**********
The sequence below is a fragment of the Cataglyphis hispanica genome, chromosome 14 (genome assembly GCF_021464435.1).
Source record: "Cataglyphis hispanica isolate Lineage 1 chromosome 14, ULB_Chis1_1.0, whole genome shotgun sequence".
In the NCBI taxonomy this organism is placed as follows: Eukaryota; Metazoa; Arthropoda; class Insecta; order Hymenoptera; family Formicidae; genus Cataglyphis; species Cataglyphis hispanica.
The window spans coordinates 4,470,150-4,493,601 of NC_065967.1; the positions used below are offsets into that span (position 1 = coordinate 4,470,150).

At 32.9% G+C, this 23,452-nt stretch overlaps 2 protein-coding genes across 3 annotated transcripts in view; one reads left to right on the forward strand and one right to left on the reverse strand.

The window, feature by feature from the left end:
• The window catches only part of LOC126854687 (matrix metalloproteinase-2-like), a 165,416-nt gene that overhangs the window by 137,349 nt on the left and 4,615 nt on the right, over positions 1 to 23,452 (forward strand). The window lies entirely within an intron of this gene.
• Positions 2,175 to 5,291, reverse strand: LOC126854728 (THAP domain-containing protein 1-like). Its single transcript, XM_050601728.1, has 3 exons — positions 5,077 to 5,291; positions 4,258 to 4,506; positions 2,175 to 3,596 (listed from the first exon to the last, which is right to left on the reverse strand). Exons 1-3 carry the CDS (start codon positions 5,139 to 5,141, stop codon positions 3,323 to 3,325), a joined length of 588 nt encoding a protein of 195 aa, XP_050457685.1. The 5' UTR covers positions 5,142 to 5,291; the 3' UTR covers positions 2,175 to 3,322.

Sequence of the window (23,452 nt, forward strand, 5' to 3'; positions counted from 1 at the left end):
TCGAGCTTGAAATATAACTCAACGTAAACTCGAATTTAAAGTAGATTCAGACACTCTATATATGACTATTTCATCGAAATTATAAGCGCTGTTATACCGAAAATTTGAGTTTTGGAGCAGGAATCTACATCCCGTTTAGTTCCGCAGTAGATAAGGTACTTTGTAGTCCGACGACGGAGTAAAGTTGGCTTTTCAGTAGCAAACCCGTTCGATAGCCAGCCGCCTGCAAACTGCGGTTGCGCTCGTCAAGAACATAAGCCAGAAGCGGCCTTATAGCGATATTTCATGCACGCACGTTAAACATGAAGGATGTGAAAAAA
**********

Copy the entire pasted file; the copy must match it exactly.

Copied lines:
The sequence below is a fragment of the Cataglyphis hispanica genome, chromosome 14 (genome assembly GCF_021464435.1).
Source record: "Cataglyphis hispanica isolate Lineage 1 chromosome 14, ULB_Chis1_1.0, whole genome shotgun sequence".
In the NCBI taxonomy this organism is placed as follows: Eukaryota; Metazoa; Arthropoda; class Insecta; order Hymenoptera; family Formicidae; genus Cataglyphis; species Cataglyphis hispanica.
The window spans coordinates 4,470,150-4,493,601 of NC_065967.1; the positions used below are offsets into that span (position 1 = coordinate 4,470,150).

At 32.9% G+C, this 23,452-nt stretch overlaps 2 protein-coding genes across 3 annotated transcripts in view; one reads left to right on the forward strand and one right to left on the reverse strand.

The window, feature by feature from the left end:
• The window catches only part of LOC126854687 (matrix metalloproteinase-2-like), a 165,416-nt gene that overhangs the window by 137,349 nt on the left and 4,615 nt on the right, over positions 1 to 23,452 (forward strand). The window lies entirely within an intron of this gene.
• Positions 2,175 to 5,291, reverse strand: LOC126854728 (THAP domain-containing protein 1-like). Its single transcript, XM_050601728.1, has 3 exons — positions 5,077 to 5,291; positions 4,258 to 4,506; positions 2,175 to 3,596 (listed from the first exon to the last, which is right to left on the reverse strand). Exons 1-3 carry the CDS (start codon positions 5,139 to 5,141, stop codon positions 3,323 to 3,325), a joined length of 588 nt encoding a protein of 195 aa, XP_050457685.1. The 5' UTR covers positions 5,142 to 5,291; the 3' UTR covers positions 2,175 to 3,322.

Sequence of the window (23,452 nt, forward strand, 5' to 3'; positions counted from 1 at the left end):
TCGAGCTTGAAATATAACTCAACGTAAACTCGAATTTAAAGTAGATTCAGACACTCTATATATGACTATTTCATCGAAATTATAAGCGCTGTTATACCGAAAATTTGAGTTTTGGAGCAGGAATCTACATCCCGTTTAGTTCCGCAGTAGATAAGGTACTTTGTAGTCCGACGACGGAGTAAAGTTGGCTTTTCAGTAGCAAACCCGTTCGATAGCCAGCCGCCTGCAAACTGCGGTTGCGCTCGTCAAGAACATAAGCCAGAAGCGGCCTTATAGCGATATTTCATGCACGCACGTTAAACATGAAGGATGTGAAAAAA